As a second hypothetical example, suppose that some index of poor health is related to social class in such a way that the well-paid, well-educated white collar workers enjoy better health than poorly paid, poorly educated laborers. Then, because the incidence of smoking differs between the social classes, we would find our research literature filled with obervations suggesting that smoking is related to poor health. The literature does show this, and it may be wrong.

At least part of the reported statistical relationships between health variables and incidence of smoking can probably be accounted for in this fashion.

The smoking and health relationships may be at least in part due to social class differences rather than to smoking per se.

It must be cautioned that this observation does not mean smoking is independent of health problems...

Company
Philip Morris Cos., Inc.
Author
Johnson, M.E. (Philip Morris)
Ryan, F.J. (Philip Morris)
Recipient
Fagan. R
Fountaine, S
Graham, R
Osdene, T
Resnick, F
Seligman, R
Thomson, R
Udow, A
Wakeham, H
Litigation
United States
Type
Report- Scientific
Subject
Health effects
Mental health
Smoker psychology

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Page 1: nzi81a00
1 Accession No. 73-080 1 1 1 1 Copy No. 7 Issued To a PHILI. P MORRIS U,S,A, R E S E A R C H C E N T E R CHARGE NO~, & TITLE: 1600 - Smoker Psychology . TYPE REPORT: OANNUAL OSEMIANNUAL © COMPLETION ®SPECIAL za 7 DATE: June, 1973 PERIOD COVERED: 1 I ~ ~ I I I I I I I REPORT TITLE: S. Fountaine R. Seligman A. Udow H. Wakeham CONFIDENiIAL SMOKING AND SOCIOECQNOMIC STATUS F. Resnik. T. Osdene R. G raham R. Thomson R. Fagan F. Daylor L. Meyer J. Osmalov T. Schori B. Hancock KEYWORDS: Socioeconomic Status, Smoking and Health, POL Panels, Status Consistency I
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1 1 1 1 1 ~ 7 i 1 , I I I I I I I j SUMMARY A survey of the socioeconomic status of POL panelists reveals that (11) Lower class panelists smoke more and are much more likely to be smokers than upper class panelists, (2) Status inconsistent panelists (whose income or education are inappropriate for their occupation) smoke more and are more likely to smoke than are panelists with consistent incomes, education and occupations, (3) Social class influences cigarette type smoked very little, except for lower class tendencies to smoke nonfilters and avoid health filters and 100 mm brands. The disproportionate distributfon of smokers among the social classes may well account for some of the reported, differences in psychological characteristics between smokers and nonsmokers (e.g. lower acadlemi'c achievement and intelligence test scores of smokers). Further, the distributiomcan even mask situations in which smokers do better than nonsmokers so that smokers will appear worse than nonsmokers. Social class of respondents cannot be ignored in studying smoking behavior. j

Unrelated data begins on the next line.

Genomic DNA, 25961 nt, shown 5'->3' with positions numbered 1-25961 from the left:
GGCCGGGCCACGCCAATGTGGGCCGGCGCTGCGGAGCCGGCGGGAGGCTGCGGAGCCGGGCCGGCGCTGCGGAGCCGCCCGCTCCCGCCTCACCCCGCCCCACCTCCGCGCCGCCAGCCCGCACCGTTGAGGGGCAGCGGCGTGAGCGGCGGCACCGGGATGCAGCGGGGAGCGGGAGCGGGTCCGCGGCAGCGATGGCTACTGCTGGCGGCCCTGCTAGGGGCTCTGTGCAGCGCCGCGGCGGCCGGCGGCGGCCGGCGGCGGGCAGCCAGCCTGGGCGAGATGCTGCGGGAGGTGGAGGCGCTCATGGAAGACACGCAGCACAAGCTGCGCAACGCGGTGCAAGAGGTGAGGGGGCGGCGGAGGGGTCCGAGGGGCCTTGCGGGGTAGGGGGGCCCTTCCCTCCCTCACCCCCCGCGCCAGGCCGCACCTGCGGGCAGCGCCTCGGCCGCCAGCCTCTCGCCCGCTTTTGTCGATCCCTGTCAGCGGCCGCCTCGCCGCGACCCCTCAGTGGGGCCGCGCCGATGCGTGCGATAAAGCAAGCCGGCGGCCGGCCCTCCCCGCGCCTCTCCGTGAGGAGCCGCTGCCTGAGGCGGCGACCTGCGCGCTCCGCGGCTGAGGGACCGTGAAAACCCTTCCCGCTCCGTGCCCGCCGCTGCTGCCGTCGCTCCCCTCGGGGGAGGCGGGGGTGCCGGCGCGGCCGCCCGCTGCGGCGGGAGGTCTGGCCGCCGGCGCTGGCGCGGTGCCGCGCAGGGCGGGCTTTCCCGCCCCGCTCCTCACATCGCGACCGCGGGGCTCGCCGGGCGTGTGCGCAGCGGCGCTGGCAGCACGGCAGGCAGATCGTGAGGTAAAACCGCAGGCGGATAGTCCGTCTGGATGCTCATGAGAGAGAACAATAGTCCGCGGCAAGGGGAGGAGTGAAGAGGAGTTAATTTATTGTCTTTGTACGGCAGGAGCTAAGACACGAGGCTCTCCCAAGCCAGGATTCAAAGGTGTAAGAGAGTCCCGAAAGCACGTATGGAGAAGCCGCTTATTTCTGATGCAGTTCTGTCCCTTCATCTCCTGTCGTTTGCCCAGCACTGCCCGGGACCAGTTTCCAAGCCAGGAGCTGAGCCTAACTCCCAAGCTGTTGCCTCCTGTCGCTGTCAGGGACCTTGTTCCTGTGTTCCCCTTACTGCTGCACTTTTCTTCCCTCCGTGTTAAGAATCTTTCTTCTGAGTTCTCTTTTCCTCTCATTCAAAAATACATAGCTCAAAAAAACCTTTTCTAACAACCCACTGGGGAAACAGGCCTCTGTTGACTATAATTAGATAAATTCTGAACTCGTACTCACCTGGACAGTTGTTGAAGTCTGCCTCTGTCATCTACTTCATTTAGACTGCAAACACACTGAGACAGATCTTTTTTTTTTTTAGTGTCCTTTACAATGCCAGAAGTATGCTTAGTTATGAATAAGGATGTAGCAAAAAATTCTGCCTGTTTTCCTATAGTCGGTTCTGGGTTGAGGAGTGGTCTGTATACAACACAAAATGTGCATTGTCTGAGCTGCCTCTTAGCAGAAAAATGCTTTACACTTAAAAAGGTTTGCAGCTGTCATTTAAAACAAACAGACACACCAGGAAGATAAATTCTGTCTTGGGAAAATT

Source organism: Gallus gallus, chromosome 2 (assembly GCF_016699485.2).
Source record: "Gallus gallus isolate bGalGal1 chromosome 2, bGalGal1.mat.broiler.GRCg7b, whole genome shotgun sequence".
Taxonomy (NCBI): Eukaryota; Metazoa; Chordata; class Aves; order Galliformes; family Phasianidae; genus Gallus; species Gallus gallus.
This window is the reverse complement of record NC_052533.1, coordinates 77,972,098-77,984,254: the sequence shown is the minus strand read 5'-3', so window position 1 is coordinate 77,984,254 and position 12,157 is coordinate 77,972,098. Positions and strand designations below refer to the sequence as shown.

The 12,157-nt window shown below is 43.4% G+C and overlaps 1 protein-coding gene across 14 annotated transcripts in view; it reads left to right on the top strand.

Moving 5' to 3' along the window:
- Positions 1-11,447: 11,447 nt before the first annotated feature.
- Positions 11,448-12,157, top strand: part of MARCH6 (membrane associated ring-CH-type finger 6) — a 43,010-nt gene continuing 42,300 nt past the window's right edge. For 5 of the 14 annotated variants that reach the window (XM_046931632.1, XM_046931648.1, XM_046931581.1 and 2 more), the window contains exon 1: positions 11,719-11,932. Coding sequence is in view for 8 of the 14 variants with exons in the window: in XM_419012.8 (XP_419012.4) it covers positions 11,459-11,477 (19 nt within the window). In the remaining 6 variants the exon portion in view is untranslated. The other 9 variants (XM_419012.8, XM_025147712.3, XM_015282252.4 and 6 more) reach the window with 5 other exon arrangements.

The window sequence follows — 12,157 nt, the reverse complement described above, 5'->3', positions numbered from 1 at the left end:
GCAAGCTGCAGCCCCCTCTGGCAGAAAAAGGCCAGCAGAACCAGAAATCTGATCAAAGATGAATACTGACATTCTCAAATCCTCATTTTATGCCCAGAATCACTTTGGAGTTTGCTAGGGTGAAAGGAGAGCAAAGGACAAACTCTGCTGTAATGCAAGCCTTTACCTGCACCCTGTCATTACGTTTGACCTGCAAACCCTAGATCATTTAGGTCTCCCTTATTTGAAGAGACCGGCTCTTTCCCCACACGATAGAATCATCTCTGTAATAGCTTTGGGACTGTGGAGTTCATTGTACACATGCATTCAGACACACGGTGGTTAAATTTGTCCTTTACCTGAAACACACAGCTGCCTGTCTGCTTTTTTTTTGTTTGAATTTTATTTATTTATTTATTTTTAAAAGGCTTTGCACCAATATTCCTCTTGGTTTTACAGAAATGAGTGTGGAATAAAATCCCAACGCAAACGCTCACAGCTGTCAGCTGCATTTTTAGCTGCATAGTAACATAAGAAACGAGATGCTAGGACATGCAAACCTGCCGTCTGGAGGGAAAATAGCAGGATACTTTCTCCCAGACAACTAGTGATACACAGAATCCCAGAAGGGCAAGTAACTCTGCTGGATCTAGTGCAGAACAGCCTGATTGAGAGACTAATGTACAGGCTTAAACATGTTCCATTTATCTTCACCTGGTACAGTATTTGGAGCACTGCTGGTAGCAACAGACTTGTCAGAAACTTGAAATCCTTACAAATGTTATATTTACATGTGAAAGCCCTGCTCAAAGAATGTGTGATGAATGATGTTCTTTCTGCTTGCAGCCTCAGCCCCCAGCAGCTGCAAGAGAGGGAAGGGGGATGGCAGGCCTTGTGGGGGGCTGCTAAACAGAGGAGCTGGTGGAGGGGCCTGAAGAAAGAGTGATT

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2 I 1 1 1 ~ 7 1 1 . I I I I I I I I I Social status* is a recognized determinant of behavior among societies which are obviously divided into sociali classes. That such status differences exist in the USA is well known, but is usually ignored by psychologists. There ap~pears to: be some egalitarian wishful thinking among social scientists regarding the effects of social' cl'ass on behavior. They would like all people to be equali, so they treat their behavior as if it were unrelated to demographic characteristics, while knowing that it is not. For example, gender is the only demographic variable taken into account by most psychologists. As a conse- quence there has been a taboo built up among psychological researchers, so that they tend to ignore the potential effects of social status on their research. Yet many of these same researchers will, in explai'ning behavior, suggest that environ- mental conditions, social reinforcers, and a general history of conditioning to make specific responses in the presence of specifi'.c cues are the contributary factors in producing many of the differences between people which we see every day. "Each man is different," they glibly assert to colIege classes, "because each has a different reinforcement history." Bu~t rei'nforcement histories are not necessarily unique for each individual. There are many stmilarities as well as differences, and the similarities are often common within a given social class yet different from class to class. *"Social Status" is a measure of prestige. When we block people of high prestige in the community into a class or group, the ~ group is described as a high social' class, and a group: of low 0 prestige people is described as a low social class. The terms ~ "'social status" and "prestige" can be used interchangeably. p O ~ ~ w I